Santana SE, Lynch Alfaro J, Noonan A, Alfaro ME. (2013).  Adaptive response to social and ecological pressures drives the diversification of facial color patterns in catarrhinesNature Communications 4:2765.

Lynch Alfaro JW, Boubli JP, Olson LE, DiFiore A, Wilson B, Gutierrez-Espeleta GA, Chiou KL, Schulte M, Neitzel S, Ross V, Schwochow D, Farias I, Nguyen MTT, Janson CH, & Alfaro ME. (2012) Explosive Pleistocene range expansion leads to widespread Amazonian sympatry between robust and gracile capuchin monkeys.  Journal of Biogeography 39, 272-288.

Lynch Alfaro JW, Matthews L., Boyette AH, Macfarlan S J, Phillips KA, Falotico T, Ottoni E, Verderane M, Izar P, Schulte M, Melin A, Fedigan L, Janson C and Alfaro ME.  (2012) Anointing variation across wild capuchin populations:  a review of material preferences, bout frequency and sociality of anointing in Cebus and Sapajus.  American Journal of Primatology 74: 299-314

Lynch Alfaro JW, Silva Jr J de S e,  Rylands AB.  (2012) How different are robust and gracile capuchin monkeys?  An argument for the use of Sapajus and Cebus. American Journal of Primatology 74: 273-286

Santana S, Lynch Alfaro JW, Alfaro ME.  (2012) Adaptive evolution of facial colour pattterns in primates.  Proceedings of the Royal Society B: Biological Sciences. doi:10.1098/rspb.2011.2326

Boubli JP, Rylands AB,  Farias IP, Alfaro ME, Lynch Alfaro JW.  Cebus Phylogenetic Relationships: A Preliminary Reassessment of the Diversity of the Untufted Capuchin Monkeys. American Journal of Primatology 74: 381-394.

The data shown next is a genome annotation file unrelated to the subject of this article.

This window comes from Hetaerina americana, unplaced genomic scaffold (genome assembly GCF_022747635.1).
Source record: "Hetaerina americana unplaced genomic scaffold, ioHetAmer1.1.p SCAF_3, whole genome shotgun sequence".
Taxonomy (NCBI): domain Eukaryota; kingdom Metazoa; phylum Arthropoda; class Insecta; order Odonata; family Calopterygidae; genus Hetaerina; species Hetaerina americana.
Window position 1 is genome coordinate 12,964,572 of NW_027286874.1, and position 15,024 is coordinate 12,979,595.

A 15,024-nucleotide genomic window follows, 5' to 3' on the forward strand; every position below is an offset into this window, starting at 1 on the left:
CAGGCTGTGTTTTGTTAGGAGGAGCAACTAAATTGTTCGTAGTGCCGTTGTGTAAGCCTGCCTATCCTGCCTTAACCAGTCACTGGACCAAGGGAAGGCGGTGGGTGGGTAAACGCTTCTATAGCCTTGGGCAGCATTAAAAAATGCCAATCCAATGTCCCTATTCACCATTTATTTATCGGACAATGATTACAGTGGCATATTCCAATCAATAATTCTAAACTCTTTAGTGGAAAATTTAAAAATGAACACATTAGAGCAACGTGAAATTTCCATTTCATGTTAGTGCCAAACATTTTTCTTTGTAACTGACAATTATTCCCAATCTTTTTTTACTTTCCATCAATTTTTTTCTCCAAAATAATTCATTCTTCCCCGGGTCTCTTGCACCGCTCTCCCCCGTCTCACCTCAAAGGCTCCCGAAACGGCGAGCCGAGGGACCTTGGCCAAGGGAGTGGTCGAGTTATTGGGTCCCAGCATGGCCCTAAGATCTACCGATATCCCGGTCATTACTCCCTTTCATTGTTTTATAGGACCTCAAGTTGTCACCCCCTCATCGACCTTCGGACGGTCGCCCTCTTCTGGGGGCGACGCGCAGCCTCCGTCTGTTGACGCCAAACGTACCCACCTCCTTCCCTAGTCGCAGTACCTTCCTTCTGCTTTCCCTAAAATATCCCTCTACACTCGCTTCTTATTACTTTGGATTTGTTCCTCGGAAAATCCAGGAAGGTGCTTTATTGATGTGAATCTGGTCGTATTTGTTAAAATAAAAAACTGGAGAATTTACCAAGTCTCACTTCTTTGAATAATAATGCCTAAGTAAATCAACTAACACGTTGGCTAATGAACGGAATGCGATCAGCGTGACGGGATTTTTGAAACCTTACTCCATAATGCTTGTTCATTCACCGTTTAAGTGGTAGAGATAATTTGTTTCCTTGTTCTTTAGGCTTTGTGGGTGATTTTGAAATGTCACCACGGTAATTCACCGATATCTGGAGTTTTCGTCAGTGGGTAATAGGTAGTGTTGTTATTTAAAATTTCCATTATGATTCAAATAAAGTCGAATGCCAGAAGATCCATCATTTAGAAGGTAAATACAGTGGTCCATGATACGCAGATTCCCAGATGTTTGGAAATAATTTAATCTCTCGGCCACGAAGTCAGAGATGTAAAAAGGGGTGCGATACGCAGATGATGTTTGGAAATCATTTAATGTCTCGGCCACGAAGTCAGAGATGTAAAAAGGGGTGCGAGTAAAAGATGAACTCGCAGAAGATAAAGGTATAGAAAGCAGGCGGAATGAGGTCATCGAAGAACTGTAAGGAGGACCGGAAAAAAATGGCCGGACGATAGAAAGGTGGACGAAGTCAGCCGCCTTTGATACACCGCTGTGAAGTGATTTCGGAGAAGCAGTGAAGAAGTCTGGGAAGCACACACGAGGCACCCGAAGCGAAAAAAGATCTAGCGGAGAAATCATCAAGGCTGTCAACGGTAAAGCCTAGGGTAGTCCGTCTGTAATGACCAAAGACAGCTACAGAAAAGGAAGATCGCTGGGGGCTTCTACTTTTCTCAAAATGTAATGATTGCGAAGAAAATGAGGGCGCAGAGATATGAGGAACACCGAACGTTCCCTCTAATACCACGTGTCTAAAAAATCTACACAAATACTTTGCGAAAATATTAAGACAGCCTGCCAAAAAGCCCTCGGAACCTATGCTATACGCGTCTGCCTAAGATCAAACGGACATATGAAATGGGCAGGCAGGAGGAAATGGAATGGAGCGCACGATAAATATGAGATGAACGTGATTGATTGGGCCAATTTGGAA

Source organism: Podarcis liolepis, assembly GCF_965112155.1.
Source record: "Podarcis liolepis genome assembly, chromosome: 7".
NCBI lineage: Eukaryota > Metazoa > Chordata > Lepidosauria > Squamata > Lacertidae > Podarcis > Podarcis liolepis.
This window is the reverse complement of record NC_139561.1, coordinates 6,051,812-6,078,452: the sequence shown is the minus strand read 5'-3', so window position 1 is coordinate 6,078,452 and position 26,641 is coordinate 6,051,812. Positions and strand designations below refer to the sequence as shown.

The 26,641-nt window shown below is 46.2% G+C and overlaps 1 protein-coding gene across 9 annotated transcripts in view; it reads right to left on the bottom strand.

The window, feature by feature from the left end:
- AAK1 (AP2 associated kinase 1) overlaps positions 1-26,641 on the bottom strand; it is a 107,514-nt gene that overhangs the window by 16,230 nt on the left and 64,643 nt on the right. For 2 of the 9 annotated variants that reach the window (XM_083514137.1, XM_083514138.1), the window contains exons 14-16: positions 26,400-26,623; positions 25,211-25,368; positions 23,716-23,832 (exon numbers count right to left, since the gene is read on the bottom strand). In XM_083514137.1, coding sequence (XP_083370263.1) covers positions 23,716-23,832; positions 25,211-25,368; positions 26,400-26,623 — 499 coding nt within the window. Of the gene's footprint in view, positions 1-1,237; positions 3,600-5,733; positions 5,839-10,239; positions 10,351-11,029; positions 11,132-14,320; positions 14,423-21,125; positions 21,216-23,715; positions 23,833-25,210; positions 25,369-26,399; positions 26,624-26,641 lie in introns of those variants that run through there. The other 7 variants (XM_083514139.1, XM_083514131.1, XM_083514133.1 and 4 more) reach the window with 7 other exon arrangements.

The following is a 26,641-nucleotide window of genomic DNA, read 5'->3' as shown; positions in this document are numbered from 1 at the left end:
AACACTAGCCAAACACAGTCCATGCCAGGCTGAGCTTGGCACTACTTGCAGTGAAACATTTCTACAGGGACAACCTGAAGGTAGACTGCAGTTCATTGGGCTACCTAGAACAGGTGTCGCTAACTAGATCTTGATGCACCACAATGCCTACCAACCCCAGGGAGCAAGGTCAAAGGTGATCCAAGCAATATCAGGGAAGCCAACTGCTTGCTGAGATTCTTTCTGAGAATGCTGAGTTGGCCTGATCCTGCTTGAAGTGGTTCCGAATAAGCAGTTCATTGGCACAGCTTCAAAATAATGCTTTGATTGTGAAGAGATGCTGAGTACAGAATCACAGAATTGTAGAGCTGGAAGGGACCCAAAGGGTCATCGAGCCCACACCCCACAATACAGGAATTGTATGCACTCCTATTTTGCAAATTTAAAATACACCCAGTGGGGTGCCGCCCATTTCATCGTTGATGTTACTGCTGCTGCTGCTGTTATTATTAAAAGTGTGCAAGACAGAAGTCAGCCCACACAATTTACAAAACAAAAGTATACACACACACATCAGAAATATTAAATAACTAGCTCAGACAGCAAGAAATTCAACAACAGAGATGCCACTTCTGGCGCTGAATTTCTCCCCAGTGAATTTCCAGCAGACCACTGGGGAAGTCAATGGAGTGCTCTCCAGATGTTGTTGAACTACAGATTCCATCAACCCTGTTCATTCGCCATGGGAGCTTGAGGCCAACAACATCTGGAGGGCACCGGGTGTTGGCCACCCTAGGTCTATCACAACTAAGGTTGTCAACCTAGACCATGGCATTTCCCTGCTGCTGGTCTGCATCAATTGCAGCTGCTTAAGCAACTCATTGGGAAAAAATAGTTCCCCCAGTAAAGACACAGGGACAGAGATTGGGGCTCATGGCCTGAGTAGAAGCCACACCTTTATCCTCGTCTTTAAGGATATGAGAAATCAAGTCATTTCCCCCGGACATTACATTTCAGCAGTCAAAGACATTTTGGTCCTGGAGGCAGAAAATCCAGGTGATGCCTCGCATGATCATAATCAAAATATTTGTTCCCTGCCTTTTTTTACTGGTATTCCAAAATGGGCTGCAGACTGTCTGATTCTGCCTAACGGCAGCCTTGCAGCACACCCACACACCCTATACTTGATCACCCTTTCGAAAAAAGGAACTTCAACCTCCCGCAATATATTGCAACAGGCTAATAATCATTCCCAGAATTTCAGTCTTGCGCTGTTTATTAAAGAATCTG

Chiou, K. L., Pozzi, L., Lynch Alfaro, J. W., and Di Fiore, A. (2011) Pleistocene diversification of living squirrel monkeys (Saimiri spp.) inferred from complete mitochondrial genome sequences. Molecular Phylogenetics and Evolution 59, 736-745.

Rangel-Negrin, A, Alfaro, J. L., Valdez, R. A., Romano, M. C., and Serio-Silva, J. C.  (2009) Stress in Yucatan spider monkeys: effects of environmental conditions on fecal cortisol levels in wild and captive populations. Animal Conservation 12 (5): 496-502.

Lynch Alfaro, J. W. (2008)  Scream-Embrace displays in wild black-horned capuchin monkeys. American Journal of Primatology 70(6): 551-559.

Lynch Alfaro, J. W. (2007)  Subgrouping patterns in a group of wild Cebus apella nigritus. International Journal of Primatology 28(2): 271-289.

Serio-Silva, J. C., Lynch Alfaro, J. W., Hernandez Salazar, L.T. (2007), ECOLOGY AND BEHAVIOR OF TROPICAL PRIMATES, inInternational Commission on Tropical Biology and Natural Resources, [Eds. Kleber Del Claro et al.], in Encyclopedia of Life Support Systems (EOLSS), Developed under the Auspices of the UNESCO, Eolss Publishers, Oxford ,UK, [].

Lynch Alfaro, J. W. (2005)  Male mating strategies and reproductive constraints in a group of wild tufted capuchin monkeys, Cebus apella nigritus. American Journal of Primatology 67(3): 313-328.

Altmann, J., Lynch, J.W., Nguyen, N., Alberts, S.C. and Gesquiere, L.R. (2004) Life-history correlates of steroid concentrations in wild peripartum baboons.  American Journal of Primatology 64: 95-106.

Lynch, J.W., Altmann, J., Njahira, M.N., Rubenstein, N. (2003) Concentrations of four fecal steroids in wild baboons: short-term storage conditions and consequences for data interpretation.  General and Comparative Endocrinology 132: 264-271.

Strier, K.B., Lynch, J.W., and Ziegler, T.E.  (2003) Hormonal changes during the mating and conception seasons of wild northern muriquis (Brachyteles arachnoides hypoxanthus).  American Journal of Primatology 61: 85-99.

Lynch, J.W., Ziegler, T.E., and Strier, K.B.  (2002) Individual and seasonal variation in fecal testosterone and cortisol in wild male tufted capuchin monkeys, Cebus apella nigritus.  Hormones and Behavior 41: 275.

Pleistocene diversification of living squirrel monkeys

Research Projects
Biological And Cultural Evolution In Neotropical Primates